The process of this thread is a curious one. What are we doing?
- Are we taking a concept from another system, translating it into our own model’s language and determining if it is useful to us or not?
- Are we saying that we do not like what some people have meant by the term ‘projective identification’ but, if we make it mean something else, we are prepared to steal the name?
- Are we starting with phenomenological experience and attempting to describe it in our model’s language?
- Or, are we starting with something that Melanie Klein used to describe an inferred process in the first four months of life, dragging it screaming into the here-and-now and standing around it to see what it does? Trying to decide if it even exists?
For my part (or sins), I have been doing, largely, the first. I have been aware of affective states in myself in the presence of clients (and others) and it was extremely interesting to here of a possible explanation, alternative to countertransference, for some of these incidents.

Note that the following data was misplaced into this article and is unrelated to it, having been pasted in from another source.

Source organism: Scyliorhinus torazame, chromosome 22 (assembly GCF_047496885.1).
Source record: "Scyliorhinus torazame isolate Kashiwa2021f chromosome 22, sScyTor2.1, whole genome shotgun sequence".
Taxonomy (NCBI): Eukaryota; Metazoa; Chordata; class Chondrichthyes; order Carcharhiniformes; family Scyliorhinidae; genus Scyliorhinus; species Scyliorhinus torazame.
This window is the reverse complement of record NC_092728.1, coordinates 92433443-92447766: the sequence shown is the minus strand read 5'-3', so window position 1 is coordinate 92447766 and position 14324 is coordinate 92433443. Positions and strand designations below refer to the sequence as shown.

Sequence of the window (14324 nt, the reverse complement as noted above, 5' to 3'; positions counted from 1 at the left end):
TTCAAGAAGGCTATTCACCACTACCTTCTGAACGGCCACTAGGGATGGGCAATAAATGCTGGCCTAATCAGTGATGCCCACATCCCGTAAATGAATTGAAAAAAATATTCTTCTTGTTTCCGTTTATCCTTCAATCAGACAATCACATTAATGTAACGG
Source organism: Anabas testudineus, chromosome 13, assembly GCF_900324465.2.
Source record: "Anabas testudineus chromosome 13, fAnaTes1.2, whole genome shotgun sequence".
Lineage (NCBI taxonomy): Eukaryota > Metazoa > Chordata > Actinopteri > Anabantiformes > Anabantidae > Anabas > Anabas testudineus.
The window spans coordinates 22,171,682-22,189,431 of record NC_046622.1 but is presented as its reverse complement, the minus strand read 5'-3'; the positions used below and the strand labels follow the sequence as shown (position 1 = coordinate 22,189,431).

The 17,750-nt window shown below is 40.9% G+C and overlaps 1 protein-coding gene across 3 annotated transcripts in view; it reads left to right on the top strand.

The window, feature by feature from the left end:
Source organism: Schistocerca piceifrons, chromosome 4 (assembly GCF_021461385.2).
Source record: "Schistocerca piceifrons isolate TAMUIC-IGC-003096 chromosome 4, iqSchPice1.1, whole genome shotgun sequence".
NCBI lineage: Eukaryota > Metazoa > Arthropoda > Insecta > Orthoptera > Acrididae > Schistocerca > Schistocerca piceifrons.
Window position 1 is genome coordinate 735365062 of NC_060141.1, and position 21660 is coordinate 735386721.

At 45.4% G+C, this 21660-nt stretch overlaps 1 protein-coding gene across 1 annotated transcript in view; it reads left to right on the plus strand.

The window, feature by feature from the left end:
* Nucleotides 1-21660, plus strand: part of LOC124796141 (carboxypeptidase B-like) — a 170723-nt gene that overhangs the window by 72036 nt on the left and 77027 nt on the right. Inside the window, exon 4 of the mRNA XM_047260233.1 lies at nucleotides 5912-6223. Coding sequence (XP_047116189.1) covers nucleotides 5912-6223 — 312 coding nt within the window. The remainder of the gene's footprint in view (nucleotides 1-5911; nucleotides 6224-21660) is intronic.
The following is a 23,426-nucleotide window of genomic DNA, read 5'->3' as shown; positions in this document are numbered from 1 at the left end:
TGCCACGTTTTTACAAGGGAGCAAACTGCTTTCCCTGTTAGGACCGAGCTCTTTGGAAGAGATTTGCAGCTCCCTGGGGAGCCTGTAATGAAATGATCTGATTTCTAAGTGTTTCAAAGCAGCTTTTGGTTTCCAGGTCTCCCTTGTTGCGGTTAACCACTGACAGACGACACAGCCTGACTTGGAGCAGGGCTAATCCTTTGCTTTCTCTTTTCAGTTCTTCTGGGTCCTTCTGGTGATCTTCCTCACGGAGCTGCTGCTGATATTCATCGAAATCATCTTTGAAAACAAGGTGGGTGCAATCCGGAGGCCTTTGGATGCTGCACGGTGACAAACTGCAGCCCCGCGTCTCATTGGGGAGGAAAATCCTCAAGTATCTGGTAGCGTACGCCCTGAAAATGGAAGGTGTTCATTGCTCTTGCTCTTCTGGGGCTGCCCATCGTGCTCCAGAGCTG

I think that Thomas Fuchs has given us a clear and useful, long-hand sense of something that could conceivably transpire between individuals. I think Brian O’Neill captured it in short-hand; “the introjection of a projection”. I think the idea that coercion can be facilitatively present instead of, or as well as, the ‘projection and/or dissociated affective state’ remains plausible.
[I agree with Thomas Fuchs that Object Relations Theory can be vague and historical-solution-based. Further, it depends heavily on unfalsifiable propositions concerning the reification of organismic processes. Having said that, Stern (1985) has shed doubt on much of their work, as you say. However, the development of Self Psychology and, in particular, Intersubjectivist Theory (Stolorow et al.) does have much of interest to Gestalt, a point that has been made by Breshgold & Zahm (Gestalt Journal, Spring 1992), Jacobs (Gestalt Journal, Fall 1992) and Yontef (1993), among others.]